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Ecuadorian Constitution Passes, Includes Gay Rights Guarantees

Oct 22, 2008 | Location: Quito, Ecuador | Category: Grantee

Quito, Ecuador, Oct 22, 2008—Astraea grantee partner, FEDAEPS (Fundacion Ecuatoriana de Acción y Educacion para la Promocion de la Salud) was an instrumental actor in achieving the recognition of sexual and reproductive rights and a commitment to non-discrimination on the basis of sexual orientation in the Ecuadorian Constitution of 1998.

This made Ecuador the second country in the world to have this Constitutional clause and the first in Latin America to recognize sexual rights. In 2007, the anti-discrimination provisions were challenged as the process for constitutional review began. FEDAEPS received an emergency grant to support their work to defend the protections of sexual orientation and diversity in Ecuador's constitution. And in September 2008, they won. The Constitution passed with 64% of the vote, and included other progressive victories such as guaranteed free education through college and pensions for stay-at-home mothers and informal-sector workers.

New Ecuador Constitution Includes Gay Rights Guarantees

By the Associated Press, as seen on 365Gay.com

(Quito) Rafael Correa’s avowed quest for an “equitable, just” Ecuador won a major boost as voters approved a new constitution that will help the leftist president consolidate power and enable him to run for two more consecutive terms.

The new constitution guarantees civil rights for gays and lesbians, including civil unions affording all the rights of marriage. It also guarantees free education through college and pensions for stay-at-home mothers and informal-sector workers. Such measures build on already popular Correa programs that provide low-interest micro-loans, building material for first-time homeowners and free seeds for growing crops.

Preliminary results showed 65 percent support with 5 percent of the vote counted, mirroring earlier exit polls and quick counts that indicated overwhelming voter approval.

“We’re making history! Onward!” a jubilant Correa proclaimed in his coastal hometown of Guayaquil after his crushing victory became clear. “This is confirmation of the citizen’s revolution we’re offering.”

He and the close associates who helped him craft the new document hugged each other and sang “Patria,” their party anthem.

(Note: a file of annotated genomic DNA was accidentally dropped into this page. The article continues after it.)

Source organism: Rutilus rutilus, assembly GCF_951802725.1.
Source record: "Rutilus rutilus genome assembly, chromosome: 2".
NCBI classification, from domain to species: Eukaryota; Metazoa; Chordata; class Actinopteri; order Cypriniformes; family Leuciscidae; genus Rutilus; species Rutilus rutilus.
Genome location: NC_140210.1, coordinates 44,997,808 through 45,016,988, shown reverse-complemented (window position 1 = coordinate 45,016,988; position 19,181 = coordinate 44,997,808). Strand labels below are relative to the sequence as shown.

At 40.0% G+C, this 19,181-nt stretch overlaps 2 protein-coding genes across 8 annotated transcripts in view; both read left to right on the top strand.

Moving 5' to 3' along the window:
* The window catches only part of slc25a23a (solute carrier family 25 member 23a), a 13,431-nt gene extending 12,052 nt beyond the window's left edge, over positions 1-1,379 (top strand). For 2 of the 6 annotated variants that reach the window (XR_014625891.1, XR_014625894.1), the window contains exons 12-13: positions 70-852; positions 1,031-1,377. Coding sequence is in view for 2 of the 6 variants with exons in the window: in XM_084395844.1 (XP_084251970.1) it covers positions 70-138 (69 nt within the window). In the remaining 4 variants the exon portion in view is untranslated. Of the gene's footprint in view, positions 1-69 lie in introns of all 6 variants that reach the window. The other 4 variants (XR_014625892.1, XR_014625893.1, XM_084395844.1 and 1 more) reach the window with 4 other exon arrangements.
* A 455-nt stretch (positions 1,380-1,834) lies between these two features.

Correa called on Ecuadoreans to help him “achieve a brave, sovereign and dignified homeland - equitable, just and without misery.”

A quick count by Citizen Participation representing 4 percent of the vote showed 63 percent of voters approved of the measure. The count had a margin of sampling error of plus or minus half a percentage point. Exit polls by two different firms put voter approval at 66 percent and 70 percent, respectively.

Correa, 45, called it a “clear, historic victory,” an endorsement of his goal to secure a social safety net for the 38 percent of Ecuadoreans who live below the poverty line. He also has said the document will help to eradicate a political class that made Ecuador one of Latin America’s most corrupt countries.

The president promises Ecuador’s 20th constitution will spur “rapid, profound change.”

Although the new magna carta is nowhere near as radical as similar projects in Venezuela and Bolivia, critics complain the document will give Correa too much control over the economy and the judicial and legislative branches.

It will almost certainly lead to presidential, congressional and local elections as early as February - making a Correa presidency through 2017 possible - and an overhaul of the judiciary in which the president is expected to play a decisive role. The Central Bank and other key institutions also would cede or lose autonomy to Ecuador’s sixth president in a decade.

That should give the U.S.- and European-trained economist greater liberty to fashion what he calls a “new political model.” Sunday’s victory was Correa’s third nationwide electoral victory since he won office in November 2006 with 57 percent of the vote.

The new constitution guarantees civil rights for gays and lesbians, including civil unions affording all the rights of marriage. It also guarantees free education through college and pensions for stay-at-home mothers and informal-sector workers. Such measures build on already popular Correa programs that provide low-interest micro-loans, building material for first-time homeowners and free seeds for growing crops.

“He’s going to activate the productive sector,” said Patricio Quienacho, 48, the owner of a computer business who voted “yes” on Sunday in large part because he believes Correa will spur job growth through a program that offers five-year $5,000 business loans at 5 percent interest.

But many wonder how Correa will pay for all his ambitious social programs.

“I don’t know that we have all the resources to really guarantee all that he’s offering,” said Carlos Roman, a 57-year-old engineer who voted against the new charter. “It’s dangerous for the country.”

A third of the national budget comes from oil revenues and Correa has had the good fortune of oil prices soaring well above $100 per barrel, providing Ecuador with revenues of $4.8 billion this year alone.

Some in Correa’s badly splintered and debilitated opposition contend he’s creating a Venezuela-style autocracy. But while Correa followed Hugo Chavez’s lead by pushing for a new constitution to help him consolidate power, he has kept the Venezuelan president at arm’s length.

Unlike Chavez and Bolivian President Evo Morales, Correa has not moved to nationalize telecommunications and electrical utility companies or pledged to establish closer relations with Russia.

And although Correa has opted not to renew the lease that allows U.S. anti-narcotics missions to fly out of a coastal airport in Manta, U.S. diplomats praise Ecuador’s drug-fighting cooperation. The lease expires late next year.